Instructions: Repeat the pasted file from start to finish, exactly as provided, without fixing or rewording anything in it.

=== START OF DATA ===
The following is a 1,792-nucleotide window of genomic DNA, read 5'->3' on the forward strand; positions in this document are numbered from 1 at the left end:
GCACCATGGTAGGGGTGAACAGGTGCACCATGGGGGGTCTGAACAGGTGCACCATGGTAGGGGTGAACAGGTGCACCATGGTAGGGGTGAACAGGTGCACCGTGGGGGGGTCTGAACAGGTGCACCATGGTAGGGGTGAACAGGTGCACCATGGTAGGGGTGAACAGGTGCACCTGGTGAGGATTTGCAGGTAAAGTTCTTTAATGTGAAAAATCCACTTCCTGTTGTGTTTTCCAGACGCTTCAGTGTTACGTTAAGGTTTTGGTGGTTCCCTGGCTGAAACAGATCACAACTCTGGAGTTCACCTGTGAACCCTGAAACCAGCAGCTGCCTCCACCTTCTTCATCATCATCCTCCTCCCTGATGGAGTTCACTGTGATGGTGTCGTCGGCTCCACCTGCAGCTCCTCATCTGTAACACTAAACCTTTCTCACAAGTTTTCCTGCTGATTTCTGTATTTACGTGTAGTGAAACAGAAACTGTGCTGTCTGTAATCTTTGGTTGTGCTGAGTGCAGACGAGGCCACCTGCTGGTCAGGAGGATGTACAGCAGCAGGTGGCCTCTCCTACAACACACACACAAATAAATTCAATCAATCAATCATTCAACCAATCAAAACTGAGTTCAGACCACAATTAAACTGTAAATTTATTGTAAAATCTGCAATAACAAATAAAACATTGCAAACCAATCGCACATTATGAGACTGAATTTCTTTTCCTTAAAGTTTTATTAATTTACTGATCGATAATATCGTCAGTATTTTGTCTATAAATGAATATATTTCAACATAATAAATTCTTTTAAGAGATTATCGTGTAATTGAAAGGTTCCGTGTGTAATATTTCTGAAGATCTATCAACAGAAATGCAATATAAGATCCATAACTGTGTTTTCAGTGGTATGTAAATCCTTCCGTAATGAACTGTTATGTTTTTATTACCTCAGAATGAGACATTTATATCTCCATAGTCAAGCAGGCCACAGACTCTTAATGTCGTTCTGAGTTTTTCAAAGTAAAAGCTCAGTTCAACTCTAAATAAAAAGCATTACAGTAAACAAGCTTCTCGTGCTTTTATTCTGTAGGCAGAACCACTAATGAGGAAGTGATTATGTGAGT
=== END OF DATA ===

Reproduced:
The following is a 1,792-nucleotide window of genomic DNA, read 5'->3' on the forward strand; positions in this document are numbered from 1 at the left end:
GCACCATGGTAGGGGTGAACAGGTGCACCATGGGGGGTCTGAACAGGTGCACCATGGTAGGGGTGAACAGGTGCACCATGGTAGGGGTGAACAGGTGCACCGTGGGGGGGTCTGAACAGGTGCACCATGGTAGGGGTGAACAGGTGCACCATGGTAGGGGTGAACAGGTGCACCTGGTGAGGATTTGCAGGTAAAGTTCTTTAATGTGAAAAATCCACTTCCTGTTGTGTTTTCCAGACGCTTCAGTGTTACGTTAAGGTTTTGGTGGTTCCCTGGCTGAAACAGATCACAACTCTGGAGTTCACCTGTGAACCCTGAAACCAGCAGCTGCCTCCACCTTCTTCATCATCATCCTCCTCCCTGATGGAGTTCACTGTGATGGTGTCGTCGGCTCCACCTGCAGCTCCTCATCTGTAACACTAAACCTTTCTCACAAGTTTTCCTGCTGATTTCTGTATTTACGTGTAGTGAAACAGAAACTGTGCTGTCTGTAATCTTTGGTTGTGCTGAGTGCAGACGAGGCCACCTGCTGGTCAGGAGGATGTACAGCAGCAGGTGGCCTCTCCTACAACACACACACAAATAAATTCAATCAATCAATCATTCAACCAATCAAAACTGAGTTCAGACCACAATTAAACTGTAAATTTATTGTAAAATCTGCAATAACAAATAAAACATTGCAAACCAATCGCACATTATGAGACTGAATTTCTTTTCCTTAAAGTTTTATTAATTTACTGATCGATAATATCGTCAGTATTTTGTCTATAAATGAATATATTTCAACATAATAAATTCTTTTAAGAGATTATCGTGTAATTGAAAGGTTCCGTGTGTAATATTTCTGAAGATCTATCAACAGAAATGCAATATAAGATCCATAACTGTGTTTTCAGTGGTATGTAAATCCTTCCGTAATGAACTGTTATGTTTTTATTACCTCAGAATGAGACATTTATATCTCCATAGTCAAGCAGGCCACAGACTCTTAATGTCGTTCTGAGTTTTTCAAAGTAAAAGCTCAGTTCAACTCTAAATAAAAAGCATTACAGTAAACAAGCTTCTCGTGCTTTTATTCTGTAGGCAGAACCACTAATGAGGAAGTGATTATGTGAGT